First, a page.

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Tension Headache


What is a Tension Headache?

Tension Headaches, also known as stress headaches, are the most common type of headache seen in adults. They are described as a a band like pain, tightness or pressure that is felt around the forehead or back of the head and neck. 

Tension headaches can last between 30 minutes and several days. Those that occur less than 15 days per month are known as episodic tension headaches. Chronic tension headaches can last for hours and are known to occur daily or more than 15 days per month. In chronic tension headaches, although the intensity of the pain may vary throughout the day, some degree of pain is always present. 


What are the Symptoms of a Tension Headache?

The most common symptoms of tension headaches are: 

  • Throbbing pain on both sides of the head 
  • Tenderness in the forehead, which radiates down to the next and shoulders 
  • Pain often starts at the back of the head or above the eyebrow 
  • Headache occurs later in the day
  • Irritability 
  • Chronic fatigue
  • Problems with sleep 
  • Difficulty concentrating 
  • Sensitivity to light or noise

In many cases, tension headaches are caused by tightened muscles. These muscles may be tight due to: 

  • Inadequate rest
  • Poor posture
  • Emotional or mental stress
  • Anxiety
  • Fatigue
  • Hunger
  • Overextersion

Other causes may be poor posture, teeth clenching and sinus infection, which creates pressure around the head and neck. Alcohol abuse or withdrawal, overuse of caffeine, and excessive smoking are other contributing factors.


Who is Prone to a Tension Headaches?

About 30% to 80% of adults in the US suffer from episodic tension headaches; and 3% suffer from chronic tension headaches. Women are twice as likely to suffer from tension type headaches. 

Tension headaches tend to occur more often during middle age, although people of all ages can experience this type of headache. 






This technique involves locating the heart of the trigger/tender point. When this is compressed it may well trigger a specific referred pain map (preferably reproducing your symptoms). This technique involves applying direct, gentle and sustained pressure to the point:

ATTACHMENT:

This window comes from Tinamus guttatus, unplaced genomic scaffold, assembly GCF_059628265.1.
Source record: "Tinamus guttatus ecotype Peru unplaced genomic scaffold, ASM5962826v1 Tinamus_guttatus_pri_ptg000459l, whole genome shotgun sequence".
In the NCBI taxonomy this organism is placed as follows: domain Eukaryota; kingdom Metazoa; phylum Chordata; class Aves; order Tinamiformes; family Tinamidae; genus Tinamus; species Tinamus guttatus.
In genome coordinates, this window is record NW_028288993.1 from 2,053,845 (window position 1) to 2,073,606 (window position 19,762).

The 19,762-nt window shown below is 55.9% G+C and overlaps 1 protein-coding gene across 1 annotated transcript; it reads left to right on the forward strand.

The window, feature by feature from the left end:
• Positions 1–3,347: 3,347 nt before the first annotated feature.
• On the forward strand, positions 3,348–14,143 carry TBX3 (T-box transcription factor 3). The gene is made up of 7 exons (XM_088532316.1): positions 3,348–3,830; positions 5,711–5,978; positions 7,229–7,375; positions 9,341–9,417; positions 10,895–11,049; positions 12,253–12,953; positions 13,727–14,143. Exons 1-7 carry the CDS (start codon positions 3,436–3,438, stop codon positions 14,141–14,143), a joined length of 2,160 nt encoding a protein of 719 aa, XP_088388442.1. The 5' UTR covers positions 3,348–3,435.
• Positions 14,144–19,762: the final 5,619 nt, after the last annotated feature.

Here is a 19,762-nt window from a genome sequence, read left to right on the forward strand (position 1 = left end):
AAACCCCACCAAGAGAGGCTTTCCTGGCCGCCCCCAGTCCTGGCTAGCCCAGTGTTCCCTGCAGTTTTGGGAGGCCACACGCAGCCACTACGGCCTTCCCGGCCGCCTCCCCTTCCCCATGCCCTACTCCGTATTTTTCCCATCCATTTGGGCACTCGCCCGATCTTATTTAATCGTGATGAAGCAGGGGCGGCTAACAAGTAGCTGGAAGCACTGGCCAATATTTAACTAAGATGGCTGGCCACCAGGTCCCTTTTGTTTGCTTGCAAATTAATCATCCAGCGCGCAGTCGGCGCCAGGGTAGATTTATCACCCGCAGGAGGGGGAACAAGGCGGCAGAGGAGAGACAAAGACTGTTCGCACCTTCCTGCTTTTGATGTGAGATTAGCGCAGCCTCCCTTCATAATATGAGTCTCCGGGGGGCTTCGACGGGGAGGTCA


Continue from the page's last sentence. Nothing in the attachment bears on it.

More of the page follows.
1. Identify the tender/trigger point you wish to work on (see illustration above). 

2. Place the host muscle in a comfortable position, where it is relaxed and can undergo full stretch. 

3. Apply gentle, gradually increasing pressure to the tender point until you feel resistance. This should be experienced as discomfort and not as pain. 

4. Apply sustained pressure until you feel the tender point yield and soften. This can take from a few seconds to several minutes. 

5. Steps 3-4 can be repeated, gradually increasing the pressure on the tender/trigger point until it has fully yielded. 

6. To achieve a better result, you can try to change the direction of pressure during these repetitions.


There are many reasons why you might have trigger points, so it is important to consider your trigger point pain in the context of the rest of your body. It must be stressed that the techniques offered on this page are not a substitute for therapy from a qualified practitioner; although aches and pains from trigger points are common, there can sometimes be an underlying pathology. It is advisable to always seek a proper diagnosis from a qualified medical practitioner or experienced manual therapist.





Stretching is an important part of the rehabilitation process and should begin as soon as pain allows and be continued throughout the rehabilitation program and beyond - Good maintenance prevents re-injury. 


  • Look forward while keeping your head up.
  • Slowly move your ear towards your shoulder while keeping your hands behind your back. 




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